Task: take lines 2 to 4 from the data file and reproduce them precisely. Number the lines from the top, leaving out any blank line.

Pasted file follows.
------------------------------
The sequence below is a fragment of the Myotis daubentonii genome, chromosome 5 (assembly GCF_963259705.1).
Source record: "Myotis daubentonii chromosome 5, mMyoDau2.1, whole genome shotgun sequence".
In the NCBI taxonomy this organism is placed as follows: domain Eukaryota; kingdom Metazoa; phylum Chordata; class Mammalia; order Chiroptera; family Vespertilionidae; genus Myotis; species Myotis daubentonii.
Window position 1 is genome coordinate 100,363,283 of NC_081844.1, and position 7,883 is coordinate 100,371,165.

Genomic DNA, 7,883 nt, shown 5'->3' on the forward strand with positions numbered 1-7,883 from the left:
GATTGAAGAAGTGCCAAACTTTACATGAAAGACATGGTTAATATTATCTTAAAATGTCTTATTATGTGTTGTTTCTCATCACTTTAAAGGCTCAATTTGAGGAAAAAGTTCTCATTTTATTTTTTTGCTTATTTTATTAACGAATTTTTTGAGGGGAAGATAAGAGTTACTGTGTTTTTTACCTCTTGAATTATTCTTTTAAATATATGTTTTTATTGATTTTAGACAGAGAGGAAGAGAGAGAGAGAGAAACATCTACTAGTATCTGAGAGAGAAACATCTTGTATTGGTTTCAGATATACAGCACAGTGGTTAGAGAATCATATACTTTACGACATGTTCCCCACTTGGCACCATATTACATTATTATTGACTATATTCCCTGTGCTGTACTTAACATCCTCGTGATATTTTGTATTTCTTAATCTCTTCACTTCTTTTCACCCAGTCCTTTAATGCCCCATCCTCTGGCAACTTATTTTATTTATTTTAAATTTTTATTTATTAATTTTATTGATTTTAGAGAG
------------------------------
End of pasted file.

Source record: "Myotis daubentonii chromosome 5, mMyoDau2.1, whole genome shotgun sequence".
In the NCBI taxonomy this organism is placed as follows: domain Eukaryota; kingdom Metazoa; phylum Chordata; class Mammalia; order Chiroptera; family Vespertilionidae; genus Myotis; species Myotis daubentonii.
Window position 1 is genome coordinate 100,363,283 of NC_081844.1, and position 7,883 is coordinate 100,371,165.